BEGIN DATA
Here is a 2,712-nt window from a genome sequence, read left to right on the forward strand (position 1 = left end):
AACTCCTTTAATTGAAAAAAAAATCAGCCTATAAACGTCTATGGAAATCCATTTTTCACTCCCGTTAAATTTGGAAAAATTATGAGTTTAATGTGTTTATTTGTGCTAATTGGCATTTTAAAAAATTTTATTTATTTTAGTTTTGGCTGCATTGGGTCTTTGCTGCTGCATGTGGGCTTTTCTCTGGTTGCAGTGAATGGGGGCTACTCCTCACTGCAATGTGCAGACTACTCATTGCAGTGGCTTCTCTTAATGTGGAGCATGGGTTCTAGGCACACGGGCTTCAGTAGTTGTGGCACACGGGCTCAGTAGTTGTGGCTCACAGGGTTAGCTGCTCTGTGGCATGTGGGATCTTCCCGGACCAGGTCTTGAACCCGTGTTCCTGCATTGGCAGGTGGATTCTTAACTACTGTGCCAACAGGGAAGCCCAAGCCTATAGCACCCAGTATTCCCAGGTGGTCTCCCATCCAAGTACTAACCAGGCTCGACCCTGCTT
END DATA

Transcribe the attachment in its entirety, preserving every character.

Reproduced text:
Here is a 2,712-nt window from a genome sequence, read left to right on the forward strand (position 1 = left end):
AACTCCTTTAATTGAAAAAAAAATCAGCCTATAAACGTCTATGGAAATCCATTTTTCACTCCCGTTAAATTTGGAAAAATTATGAGTTTAATGTGTTTATTTGTGCTAATTGGCATTTTAAAAAATTTTATTTATTTTAGTTTTGGCTGCATTGGGTCTTTGCTGCTGCATGTGGGCTTTTCTCTGGTTGCAGTGAATGGGGGCTACTCCTCACTGCAATGTGCAGACTACTCATTGCAGTGGCTTCTCTTAATGTGGAGCATGGGTTCTAGGCACACGGGCTTCAGTAGTTGTGGCACACGGGCTCAGTAGTTGTGGCTCACAGGGTTAGCTGCTCTGTGGCATGTGGGATCTTCCCGGACCAGGTCTTGAACCCGTGTTCCTGCATTGGCAGGTGGATTCTTAACTACTGTGCCAACAGGGAAGCCCAAGCCTATAGCACCCAGTATTCCCAGGTGGTCTCCCATCCAAGTACTAACCAGGCTCGACCCTGCTT